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Querying paginated API endpoints the Rails way

Jesal Gadhia
Engineering manager & full-stack dev with 10+ yrs of experience building products for major brands & start-ups.
Originally published at jes.al Updated on ・5 min read

Recently I was working on querying an API that didn't have a Ruby SDK. So I had the opportunity to write a thin service wrapper for it. This API allowed requesting a specific page and the total number of records to include per page.

So say for example, the API returned a list of people. Here's what that would look like:

{
  "meta": {
    "page": { "total": 200 }
  },
  "items": [
    {
      "type": "people",
      // ...
    },
    {
      "type": "people",
      // ...
    }
  ]
}
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First pass

I made a first attempt at writing a PeopleService PORO that is responsible for querying those records:

class PeopleService 
  def where(params = {})
    default_params = { page: 1, count: 25 }
    params = default_params.merge(params)

    make_request(params)
  end

  private

  def make_request(params)
    # Make external API call using the params
  end
end
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That would do the job if the caller writes their our own iteration logic. For instance, if we want to retrieve all the People from the API:

page_count = 0
people = []
loop do
  page_count += 1
  result = PeopleService.new.where(page: page_count)
  people << result[:items]
  break if page_count = result.dig(:meta, :page, :total).to_i
end
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Although that feels a bit messy. The API contract is leaking out of the PeopleService abstraction layer that we just created.

Let's make it Rails-y

I want my service object to follow more Rails like conventions. So in other words, I'd like to be able to iterate over the results from the PeopleService in an ActiveRecord like syntax. For example: PeopleService.new.all.each{ |person| #some operation }

Enumeration

So to achieve that, we will have to make use Ruby's Enumerator object:

class PeopleService 
  def initialize
    # Setup API auth params
  end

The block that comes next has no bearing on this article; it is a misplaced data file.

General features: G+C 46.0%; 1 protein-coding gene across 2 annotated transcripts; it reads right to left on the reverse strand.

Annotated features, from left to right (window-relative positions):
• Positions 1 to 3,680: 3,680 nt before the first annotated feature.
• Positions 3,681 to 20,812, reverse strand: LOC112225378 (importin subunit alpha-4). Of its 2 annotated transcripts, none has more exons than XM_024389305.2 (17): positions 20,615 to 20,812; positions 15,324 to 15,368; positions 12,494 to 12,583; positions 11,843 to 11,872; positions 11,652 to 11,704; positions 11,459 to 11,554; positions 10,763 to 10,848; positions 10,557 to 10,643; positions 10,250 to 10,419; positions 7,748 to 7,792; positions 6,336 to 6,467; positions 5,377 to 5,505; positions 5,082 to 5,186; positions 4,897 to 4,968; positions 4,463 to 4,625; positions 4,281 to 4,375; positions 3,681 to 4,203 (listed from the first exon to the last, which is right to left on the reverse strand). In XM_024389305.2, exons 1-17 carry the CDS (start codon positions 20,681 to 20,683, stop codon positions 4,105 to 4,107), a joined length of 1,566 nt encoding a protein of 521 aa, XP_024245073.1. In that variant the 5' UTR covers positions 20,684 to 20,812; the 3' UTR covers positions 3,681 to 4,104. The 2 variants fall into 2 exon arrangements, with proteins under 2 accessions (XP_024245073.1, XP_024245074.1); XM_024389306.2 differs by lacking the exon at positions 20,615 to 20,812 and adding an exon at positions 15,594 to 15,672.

def where(params = {})
    default_params = { page: 1, count: 25 }
    params = default_params.merge(params)

    make_request(params)
  end

  def all(params = {})
    Enumerator.new do |yielder|
      page = 1
      loop do
        result = where(params.merge(page: key))
        result[:items].map { |item| yielder << item }

        # This loop knows how to rescues from this exception and will treat it as a break       
        raise StopIteration if page >= result.dig(:meta, :page, :total).to_i

        page += 1
      end
    end.lazy
  end

  private

  def make_request(params)
    # Make external API call using the params
  end
end
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That will get us closer to what we are looking for. Using the Enumerator object above is what will give us the ability to iterate over the results returned from the all method. It will instantiate and return an Enumerable object.

That will unlock a powerful ability to chain a number of enumerators together and perform block operations on them which will make our service highly composable.

So for example, if we wanted to group the people by their location we could chain the results with a group_by function:

PeopleService.new.all.group_by{ |person| person.location }
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Lastly, you might have noticed we tacked in a .lazy at the end of the enumerable instance. What that does is makes it into an instance of Enumerator::Lazy and only returns the results that we specifically enumerate over.

So say if this API had 1,000 pages of results. Without the lazy enumerator, PeopleService.new.all would actually query all of those 1,000 pages as soon as you call it. That would be extremely slow and resource-intensive. In most cases, we might even hit a rate limit set by the API provider. What we rather want is that it only query the pages that we actually enumerate over.